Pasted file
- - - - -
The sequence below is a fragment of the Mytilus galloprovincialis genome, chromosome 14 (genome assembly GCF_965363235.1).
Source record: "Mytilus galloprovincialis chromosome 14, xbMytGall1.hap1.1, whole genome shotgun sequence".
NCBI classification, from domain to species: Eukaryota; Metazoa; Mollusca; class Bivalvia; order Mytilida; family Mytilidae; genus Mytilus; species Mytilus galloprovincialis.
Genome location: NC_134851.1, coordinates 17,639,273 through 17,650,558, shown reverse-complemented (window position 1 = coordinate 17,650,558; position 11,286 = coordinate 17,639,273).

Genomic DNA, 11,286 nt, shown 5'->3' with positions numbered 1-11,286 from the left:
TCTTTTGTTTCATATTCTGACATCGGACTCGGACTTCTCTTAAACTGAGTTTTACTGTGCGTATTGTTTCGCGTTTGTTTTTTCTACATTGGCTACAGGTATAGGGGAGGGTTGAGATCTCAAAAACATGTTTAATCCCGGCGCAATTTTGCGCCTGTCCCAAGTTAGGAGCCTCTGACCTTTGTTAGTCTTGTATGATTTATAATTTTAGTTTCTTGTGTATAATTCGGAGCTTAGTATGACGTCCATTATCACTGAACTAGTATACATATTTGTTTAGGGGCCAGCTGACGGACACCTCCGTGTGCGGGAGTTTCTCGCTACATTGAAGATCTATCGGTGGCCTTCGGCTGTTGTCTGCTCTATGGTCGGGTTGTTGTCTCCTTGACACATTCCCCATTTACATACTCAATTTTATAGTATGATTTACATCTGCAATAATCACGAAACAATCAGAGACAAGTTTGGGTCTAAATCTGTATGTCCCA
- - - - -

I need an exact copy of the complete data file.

The sequence below is a fragment of the Mytilus galloprovincialis genome, chromosome 14 (genome assembly GCF_965363235.1).
Source record: "Mytilus galloprovincialis chromosome 14, xbMytGall1.hap1.1, whole genome shotgun sequence".
NCBI classification, from domain to species: Eukaryota; Metazoa; Mollusca; class Bivalvia; order Mytilida; family Mytilidae; genus Mytilus; species Mytilus galloprovincialis.
Genome location: NC_134851.1, coordinates 17,639,273 through 17,650,558, shown reverse-complemented (window position 1 = coordinate 17,650,558; position 11,286 = coordinate 17,639,273).

Genomic DNA, 11,286 nt, shown 5'->3' with positions numbered 1-11,286 from the left:
TCTTTTGTTTCATATTCTGACATCGGACTCGGACTTCTCTTAAACTGAGTTTTACTGTGCGTATTGTTTCGCGTTTGTTTTTTCTACATTGGCTACAGGTATAGGGGAGGGTTGAGATCTCAAAAACATGTTTAATCCCGGCGCAATTTTGCGCCTGTCCCAAGTTAGGAGCCTCTGACCTTTGTTAGTCTTGTATGATTTATAATTTTAGTTTCTTGTGTATAATTCGGAGCTTAGTATGACGTCCATTATCACTGAACTAGTATACATATTTGTTTAGGGGCCAGCTGACGGACACCTCCGTGTGCGGGAGTTTCTCGCTACATTGAAGATCTATCGGTGGCCTTCGGCTGTTGTCTGCTCTATGGTCGGGTTGTTGTCTCCTTGACACATTCCCCATTTACATACTCAATTTTATAGTATGATTTACATCTGCAATAATCACGAAACAATCAGAGACAAGTTTGGGTCTAAATCTGTATGTCCCA